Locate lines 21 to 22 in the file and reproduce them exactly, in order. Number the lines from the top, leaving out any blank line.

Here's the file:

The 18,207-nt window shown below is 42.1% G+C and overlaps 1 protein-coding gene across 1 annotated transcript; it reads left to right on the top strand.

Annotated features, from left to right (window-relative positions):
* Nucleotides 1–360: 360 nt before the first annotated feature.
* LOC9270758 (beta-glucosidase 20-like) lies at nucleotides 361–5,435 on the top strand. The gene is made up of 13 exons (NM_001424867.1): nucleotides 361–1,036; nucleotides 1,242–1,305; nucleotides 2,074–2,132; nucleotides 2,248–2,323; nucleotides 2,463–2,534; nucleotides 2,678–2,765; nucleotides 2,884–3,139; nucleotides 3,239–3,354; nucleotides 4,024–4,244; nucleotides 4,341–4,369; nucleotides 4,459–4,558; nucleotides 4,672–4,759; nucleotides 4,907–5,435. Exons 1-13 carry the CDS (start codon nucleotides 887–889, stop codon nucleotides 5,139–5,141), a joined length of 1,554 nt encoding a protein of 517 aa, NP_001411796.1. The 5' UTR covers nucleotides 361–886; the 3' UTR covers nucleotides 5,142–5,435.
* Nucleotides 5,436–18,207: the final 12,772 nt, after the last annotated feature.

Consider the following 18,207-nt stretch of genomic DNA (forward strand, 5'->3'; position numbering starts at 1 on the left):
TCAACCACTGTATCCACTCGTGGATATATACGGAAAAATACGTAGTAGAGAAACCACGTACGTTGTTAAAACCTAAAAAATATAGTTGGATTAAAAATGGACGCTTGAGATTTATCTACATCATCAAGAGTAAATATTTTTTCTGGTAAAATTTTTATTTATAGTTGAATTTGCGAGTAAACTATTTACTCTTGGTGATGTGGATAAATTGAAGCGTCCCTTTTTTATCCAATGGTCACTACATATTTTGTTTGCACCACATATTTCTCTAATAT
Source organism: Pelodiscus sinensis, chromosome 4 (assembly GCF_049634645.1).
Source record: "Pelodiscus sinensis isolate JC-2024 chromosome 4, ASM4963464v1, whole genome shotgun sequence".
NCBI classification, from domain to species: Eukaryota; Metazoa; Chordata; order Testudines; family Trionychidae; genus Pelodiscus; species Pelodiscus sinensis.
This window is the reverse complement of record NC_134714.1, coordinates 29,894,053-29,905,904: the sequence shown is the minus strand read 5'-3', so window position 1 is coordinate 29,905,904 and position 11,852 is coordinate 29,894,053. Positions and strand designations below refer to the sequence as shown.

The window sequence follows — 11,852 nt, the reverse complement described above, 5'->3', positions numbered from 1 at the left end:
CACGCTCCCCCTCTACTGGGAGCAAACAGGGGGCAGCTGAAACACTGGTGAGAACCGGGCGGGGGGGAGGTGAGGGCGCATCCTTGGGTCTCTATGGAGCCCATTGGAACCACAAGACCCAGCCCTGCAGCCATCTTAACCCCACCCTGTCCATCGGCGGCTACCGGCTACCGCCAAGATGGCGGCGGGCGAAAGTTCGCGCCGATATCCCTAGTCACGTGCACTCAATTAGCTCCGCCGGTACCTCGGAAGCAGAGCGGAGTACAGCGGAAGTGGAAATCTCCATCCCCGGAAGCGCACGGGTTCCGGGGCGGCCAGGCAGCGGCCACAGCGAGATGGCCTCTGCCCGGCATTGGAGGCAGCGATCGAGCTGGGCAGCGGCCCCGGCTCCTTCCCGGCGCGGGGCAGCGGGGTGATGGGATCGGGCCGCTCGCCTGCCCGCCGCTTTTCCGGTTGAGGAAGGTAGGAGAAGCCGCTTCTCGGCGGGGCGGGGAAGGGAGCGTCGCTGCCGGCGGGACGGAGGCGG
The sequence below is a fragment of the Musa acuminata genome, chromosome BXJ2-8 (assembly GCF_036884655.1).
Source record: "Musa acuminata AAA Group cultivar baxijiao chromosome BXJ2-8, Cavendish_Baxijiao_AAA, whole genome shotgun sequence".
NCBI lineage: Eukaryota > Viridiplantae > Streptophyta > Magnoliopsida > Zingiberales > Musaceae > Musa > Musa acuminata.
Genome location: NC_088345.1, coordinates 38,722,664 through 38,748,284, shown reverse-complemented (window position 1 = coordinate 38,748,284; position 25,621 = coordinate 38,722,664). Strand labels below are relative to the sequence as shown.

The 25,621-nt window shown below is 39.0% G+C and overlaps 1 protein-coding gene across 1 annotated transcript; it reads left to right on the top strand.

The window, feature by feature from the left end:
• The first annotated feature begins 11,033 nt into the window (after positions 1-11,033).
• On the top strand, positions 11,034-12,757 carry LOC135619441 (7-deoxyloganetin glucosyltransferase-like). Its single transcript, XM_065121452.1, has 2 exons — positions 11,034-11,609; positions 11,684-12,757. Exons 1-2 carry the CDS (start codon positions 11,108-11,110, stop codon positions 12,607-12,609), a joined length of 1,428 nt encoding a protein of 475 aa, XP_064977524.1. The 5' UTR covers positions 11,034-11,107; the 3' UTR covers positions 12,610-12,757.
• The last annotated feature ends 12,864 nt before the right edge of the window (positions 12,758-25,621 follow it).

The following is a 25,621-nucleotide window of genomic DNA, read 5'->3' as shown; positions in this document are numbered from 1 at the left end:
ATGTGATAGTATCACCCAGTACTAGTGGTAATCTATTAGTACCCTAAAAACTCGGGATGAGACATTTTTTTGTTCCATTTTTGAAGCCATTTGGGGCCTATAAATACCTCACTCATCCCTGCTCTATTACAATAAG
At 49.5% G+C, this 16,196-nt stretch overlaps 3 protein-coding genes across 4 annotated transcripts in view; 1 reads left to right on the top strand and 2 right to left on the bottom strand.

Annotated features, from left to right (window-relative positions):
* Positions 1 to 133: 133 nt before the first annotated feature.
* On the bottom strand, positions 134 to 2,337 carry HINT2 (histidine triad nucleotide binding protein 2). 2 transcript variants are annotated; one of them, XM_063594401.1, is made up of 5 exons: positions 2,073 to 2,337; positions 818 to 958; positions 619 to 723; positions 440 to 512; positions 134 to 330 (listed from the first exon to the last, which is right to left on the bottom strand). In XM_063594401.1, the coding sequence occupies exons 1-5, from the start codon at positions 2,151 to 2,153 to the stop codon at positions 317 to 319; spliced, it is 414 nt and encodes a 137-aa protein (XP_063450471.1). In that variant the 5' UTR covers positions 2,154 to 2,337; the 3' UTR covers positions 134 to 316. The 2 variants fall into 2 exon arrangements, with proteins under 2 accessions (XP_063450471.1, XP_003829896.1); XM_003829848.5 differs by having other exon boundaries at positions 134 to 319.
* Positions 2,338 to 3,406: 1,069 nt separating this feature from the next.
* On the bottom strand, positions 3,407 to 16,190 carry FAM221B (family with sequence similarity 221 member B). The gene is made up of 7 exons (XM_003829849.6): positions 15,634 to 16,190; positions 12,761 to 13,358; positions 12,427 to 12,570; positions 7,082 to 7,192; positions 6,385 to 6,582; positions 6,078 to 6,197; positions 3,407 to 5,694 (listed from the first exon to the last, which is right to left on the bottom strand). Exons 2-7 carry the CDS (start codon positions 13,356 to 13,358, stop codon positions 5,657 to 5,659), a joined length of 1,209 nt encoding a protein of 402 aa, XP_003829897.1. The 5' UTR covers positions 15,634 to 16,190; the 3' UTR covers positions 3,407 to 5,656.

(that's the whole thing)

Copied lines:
• On the top strand, positions 11,034-12,757 carry LOC135619441 (7-deoxyloganetin glucosyltransferase-like). Its single transcript, XM_065121452.1, has 2 exons — positions 11,034-11,609; positions 11,684-12,757. Exons 1-2 carry the CDS (start codon positions 11,108-11,110, stop codon positions 12,607-12,609), a joined length of 1,428 nt encoding a protein of 475 aa, XP_064977524.1. The 5' UTR covers positions 11,034-11,107; the 3' UTR covers positions 12,610-12,757.
• The last annotated feature ends 12,864 nt before the right edge of the window (positions 12,758-25,621 follow it).